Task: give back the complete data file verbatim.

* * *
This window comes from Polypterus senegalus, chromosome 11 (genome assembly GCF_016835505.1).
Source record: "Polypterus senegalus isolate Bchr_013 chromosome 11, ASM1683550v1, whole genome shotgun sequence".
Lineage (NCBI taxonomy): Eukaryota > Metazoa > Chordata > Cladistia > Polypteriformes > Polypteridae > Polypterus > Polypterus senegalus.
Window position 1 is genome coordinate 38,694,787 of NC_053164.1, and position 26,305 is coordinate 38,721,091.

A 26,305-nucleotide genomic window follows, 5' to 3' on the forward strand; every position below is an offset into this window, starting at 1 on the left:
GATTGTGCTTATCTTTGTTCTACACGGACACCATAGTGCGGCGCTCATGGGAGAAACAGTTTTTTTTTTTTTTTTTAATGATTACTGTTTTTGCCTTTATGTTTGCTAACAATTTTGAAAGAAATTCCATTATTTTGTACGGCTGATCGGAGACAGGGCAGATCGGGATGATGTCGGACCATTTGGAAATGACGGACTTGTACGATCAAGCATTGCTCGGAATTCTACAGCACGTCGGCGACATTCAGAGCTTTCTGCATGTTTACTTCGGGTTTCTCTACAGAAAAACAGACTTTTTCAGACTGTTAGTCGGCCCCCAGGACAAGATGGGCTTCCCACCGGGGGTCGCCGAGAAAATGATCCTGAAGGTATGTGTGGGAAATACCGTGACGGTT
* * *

This window comes from Polypterus senegalus, chromosome 11 (genome assembly GCF_016835505.1).
Source record: "Polypterus senegalus isolate Bchr_013 chromosome 11, ASM1683550v1, whole genome shotgun sequence".
Lineage (NCBI taxonomy): Eukaryota > Metazoa > Chordata > Cladistia > Polypteriformes > Polypteridae > Polypterus > Polypterus senegalus.
Window position 1 is genome coordinate 38,694,787 of NC_053164.1, and position 26,305 is coordinate 38,721,091.

A 26,305-nucleotide genomic window follows, 5' to 3' on the forward strand; every position below is an offset into this window, starting at 1 on the left:
GATTGTGCTTATCTTTGTTCTACACGGACACCATAGTGCGGCGCTCATGGGAGAAACAGTTTTTTTTTTTTTTTTTAATGATTACTGTTTTTGCCTTTATGTTTGCTAACAATTTTGAAAGAAATTCCATTATTTTGTACGGCTGATCGGAGACAGGGCAGATCGGGATGATGTCGGACCATTTGGAAATGACGGACTTGTACGATCAAGCATTGCTCGGAATTCTACAGCACGTCGGCGACATTCAGAGCTTTCTGCATGTTTACTTCGGGTTTCTCTACAGAAAAACAGACTTTTTCAGACTGTTAGTCGGCCCCCAGGACAAGATGGGCTTCCCACCGGGGGTCGCCGAGAAAATGATCCTGAAGGTATGTGTGGGAAATACCGTGACGGTT